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A River Runs–for Its Life–Through It

June 30, 2008

By Anonymous

It’s not always good to be No. 1. In April, the waterway that courses through the center of the Charlotte region was at the top of America’s Most Endangered Rivers, compiled by American Rivers, a Washington, D.C., advocacy group. The Catawba-Wateree faces an “uncertain future,” it says, because unwise public policies have focused on siphoning off water to sustain and promote development. “Lawmakers in the Carolinas are among the first to reach this ominous fork in the road, and the direction they choose to take will affect water policy in the Southeast for generations.”

The 295-mile-long river rises in the Blue Ridge Mountains east of Asheville, skirts Charlotte and becomes the Wateree in Kershaw County, S.C. It provides drinking water for about 1.3 million people and electricity for around 2 million customers through 13 hydroelectric stations. An ongoing drought, record growth and a decision to divert up to 10 million gallons of water a day to Kannapolis and Concord – which are not in its watershed – have exacerbated environmental groups’ concerns. It also has caused a conflict with the Palmetto State, which sued North Carolina for diverting water it believes it has a legal right to. The case is pending in the U.S. Supreme Court.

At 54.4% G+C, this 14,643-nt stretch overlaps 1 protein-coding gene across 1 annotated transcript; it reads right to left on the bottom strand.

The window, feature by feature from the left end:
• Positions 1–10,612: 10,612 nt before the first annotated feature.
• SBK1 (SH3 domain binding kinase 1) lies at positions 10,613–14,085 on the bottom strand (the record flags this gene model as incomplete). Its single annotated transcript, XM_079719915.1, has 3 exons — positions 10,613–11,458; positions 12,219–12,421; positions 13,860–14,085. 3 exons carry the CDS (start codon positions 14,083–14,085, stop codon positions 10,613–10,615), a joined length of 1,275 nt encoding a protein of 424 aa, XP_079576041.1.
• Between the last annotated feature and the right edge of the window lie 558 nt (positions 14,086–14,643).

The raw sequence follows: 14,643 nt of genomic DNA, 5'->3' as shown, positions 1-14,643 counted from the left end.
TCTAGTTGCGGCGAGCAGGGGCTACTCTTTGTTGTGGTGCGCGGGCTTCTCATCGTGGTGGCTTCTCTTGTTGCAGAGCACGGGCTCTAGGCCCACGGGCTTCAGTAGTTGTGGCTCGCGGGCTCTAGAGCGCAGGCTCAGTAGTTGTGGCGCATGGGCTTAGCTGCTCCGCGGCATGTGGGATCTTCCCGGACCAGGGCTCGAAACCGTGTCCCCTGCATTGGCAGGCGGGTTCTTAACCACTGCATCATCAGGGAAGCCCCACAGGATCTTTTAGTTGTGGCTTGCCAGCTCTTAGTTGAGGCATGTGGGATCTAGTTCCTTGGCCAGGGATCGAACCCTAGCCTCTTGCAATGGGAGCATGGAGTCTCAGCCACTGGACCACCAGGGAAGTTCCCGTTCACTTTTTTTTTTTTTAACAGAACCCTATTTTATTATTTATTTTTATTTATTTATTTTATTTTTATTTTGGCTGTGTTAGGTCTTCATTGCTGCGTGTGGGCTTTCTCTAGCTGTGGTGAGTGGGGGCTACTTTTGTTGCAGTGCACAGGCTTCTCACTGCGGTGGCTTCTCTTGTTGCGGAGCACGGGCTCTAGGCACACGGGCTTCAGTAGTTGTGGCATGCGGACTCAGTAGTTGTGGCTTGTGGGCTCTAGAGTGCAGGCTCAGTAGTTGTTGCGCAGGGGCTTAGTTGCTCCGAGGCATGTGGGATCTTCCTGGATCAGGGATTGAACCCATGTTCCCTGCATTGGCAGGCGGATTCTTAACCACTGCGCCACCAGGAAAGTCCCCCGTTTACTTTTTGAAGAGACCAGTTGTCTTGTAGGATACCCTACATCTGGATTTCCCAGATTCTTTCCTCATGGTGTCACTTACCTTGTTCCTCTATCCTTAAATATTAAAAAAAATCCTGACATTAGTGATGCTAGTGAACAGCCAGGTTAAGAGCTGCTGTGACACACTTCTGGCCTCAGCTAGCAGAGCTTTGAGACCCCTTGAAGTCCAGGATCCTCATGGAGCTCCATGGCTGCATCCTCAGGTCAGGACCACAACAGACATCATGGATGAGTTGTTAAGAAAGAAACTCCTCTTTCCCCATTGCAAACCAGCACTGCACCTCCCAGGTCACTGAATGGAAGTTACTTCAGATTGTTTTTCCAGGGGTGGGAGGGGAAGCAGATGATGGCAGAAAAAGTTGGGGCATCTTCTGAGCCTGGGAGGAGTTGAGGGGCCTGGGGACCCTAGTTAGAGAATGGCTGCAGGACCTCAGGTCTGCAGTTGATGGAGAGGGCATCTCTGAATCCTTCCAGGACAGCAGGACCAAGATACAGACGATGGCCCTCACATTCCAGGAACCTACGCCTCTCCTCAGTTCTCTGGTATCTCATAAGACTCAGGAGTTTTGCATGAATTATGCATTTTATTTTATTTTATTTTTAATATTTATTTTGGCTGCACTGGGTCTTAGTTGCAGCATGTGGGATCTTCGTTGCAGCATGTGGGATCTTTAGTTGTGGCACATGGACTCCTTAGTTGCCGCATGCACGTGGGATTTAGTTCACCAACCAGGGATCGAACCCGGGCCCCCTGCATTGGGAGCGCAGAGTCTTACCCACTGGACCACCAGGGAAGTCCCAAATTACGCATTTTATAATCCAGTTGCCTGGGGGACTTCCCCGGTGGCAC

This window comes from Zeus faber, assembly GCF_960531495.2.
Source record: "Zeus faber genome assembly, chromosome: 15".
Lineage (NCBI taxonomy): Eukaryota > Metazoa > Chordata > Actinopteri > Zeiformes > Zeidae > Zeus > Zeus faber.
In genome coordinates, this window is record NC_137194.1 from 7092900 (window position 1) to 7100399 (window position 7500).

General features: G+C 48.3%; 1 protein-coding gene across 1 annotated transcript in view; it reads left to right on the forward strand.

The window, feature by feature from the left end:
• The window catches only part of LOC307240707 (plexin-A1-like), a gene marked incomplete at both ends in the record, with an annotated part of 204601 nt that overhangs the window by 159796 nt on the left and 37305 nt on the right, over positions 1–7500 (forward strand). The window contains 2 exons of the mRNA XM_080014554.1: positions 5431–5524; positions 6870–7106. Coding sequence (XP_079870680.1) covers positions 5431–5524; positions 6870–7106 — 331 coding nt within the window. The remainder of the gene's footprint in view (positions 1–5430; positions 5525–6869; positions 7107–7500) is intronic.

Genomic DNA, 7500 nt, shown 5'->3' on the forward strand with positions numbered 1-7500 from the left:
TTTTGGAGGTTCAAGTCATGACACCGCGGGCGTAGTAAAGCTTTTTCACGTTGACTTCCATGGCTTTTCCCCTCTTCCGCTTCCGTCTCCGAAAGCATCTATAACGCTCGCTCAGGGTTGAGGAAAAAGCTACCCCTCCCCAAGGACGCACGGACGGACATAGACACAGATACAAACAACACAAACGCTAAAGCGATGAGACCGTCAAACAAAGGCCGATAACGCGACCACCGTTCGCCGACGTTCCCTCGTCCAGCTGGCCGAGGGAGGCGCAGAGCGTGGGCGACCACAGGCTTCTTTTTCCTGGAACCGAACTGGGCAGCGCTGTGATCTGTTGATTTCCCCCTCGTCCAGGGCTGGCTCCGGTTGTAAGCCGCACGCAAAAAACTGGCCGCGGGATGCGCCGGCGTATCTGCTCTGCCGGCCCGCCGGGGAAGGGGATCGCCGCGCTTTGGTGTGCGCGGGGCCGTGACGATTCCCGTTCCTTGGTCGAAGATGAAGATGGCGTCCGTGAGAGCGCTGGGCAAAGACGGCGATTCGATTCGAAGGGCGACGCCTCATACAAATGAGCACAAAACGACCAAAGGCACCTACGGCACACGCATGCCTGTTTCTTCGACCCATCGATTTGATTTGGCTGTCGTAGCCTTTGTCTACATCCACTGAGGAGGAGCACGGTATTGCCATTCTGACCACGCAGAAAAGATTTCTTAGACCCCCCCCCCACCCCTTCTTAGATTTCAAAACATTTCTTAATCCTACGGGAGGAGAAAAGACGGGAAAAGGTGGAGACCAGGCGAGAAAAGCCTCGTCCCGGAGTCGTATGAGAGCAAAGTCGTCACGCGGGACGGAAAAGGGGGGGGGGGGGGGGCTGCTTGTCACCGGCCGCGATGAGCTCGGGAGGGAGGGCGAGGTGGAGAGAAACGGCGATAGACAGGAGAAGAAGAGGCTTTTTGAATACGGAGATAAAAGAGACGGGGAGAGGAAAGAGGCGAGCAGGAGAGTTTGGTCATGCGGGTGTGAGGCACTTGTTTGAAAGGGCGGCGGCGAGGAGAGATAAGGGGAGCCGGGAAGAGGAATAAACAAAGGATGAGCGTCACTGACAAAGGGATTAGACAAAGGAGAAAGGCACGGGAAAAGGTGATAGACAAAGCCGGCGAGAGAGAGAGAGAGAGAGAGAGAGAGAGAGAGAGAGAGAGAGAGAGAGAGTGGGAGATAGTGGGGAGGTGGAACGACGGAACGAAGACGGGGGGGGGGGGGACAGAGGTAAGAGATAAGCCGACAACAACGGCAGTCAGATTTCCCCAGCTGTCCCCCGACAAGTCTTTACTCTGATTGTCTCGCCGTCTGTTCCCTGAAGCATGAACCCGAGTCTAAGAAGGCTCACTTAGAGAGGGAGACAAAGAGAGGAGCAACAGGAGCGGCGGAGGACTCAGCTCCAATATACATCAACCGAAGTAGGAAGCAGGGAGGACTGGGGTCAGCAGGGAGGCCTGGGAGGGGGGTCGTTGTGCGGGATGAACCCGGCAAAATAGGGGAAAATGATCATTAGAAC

This isn’t the first time the river, or at least part of it, has made the list. In 1991, the Catawba was No. 13, after being nominated by the Catawba Riverkeeper Foundation, the Charlotte- based group that nominated it again this year. The Neuse River ranked eighth in 2007, and the New River has placed twice, ninth in 1989 and 10th in 1991. In each case, development was listed as the cause for concern.

However, regional boosters claim the list doesn’t take into account recent efforts to curb water usage, including a joint North- South Carolina water-management committee, legislative groups in both states dedicated to studying better water use and conservation methods in the Charlotte metro area. But more concrete actions will need to be taken – and soon – to protect the river from continued population growth, says a spokesman for the Catawba Riverkeeper Foundation. “We need the residents of the Catawba basin to understand that we have a finite amount of water,” David Merryman says. “The states of North and South Carolina have dragged their feet and stuck their policies in the 1800s when it comes to water- plan implementation.”

Copyright Business-North Carolina Jun 2008

(c) 2008 Business, North Carolina. Provided by ProQuest Information and Learning. All rights Reserved.




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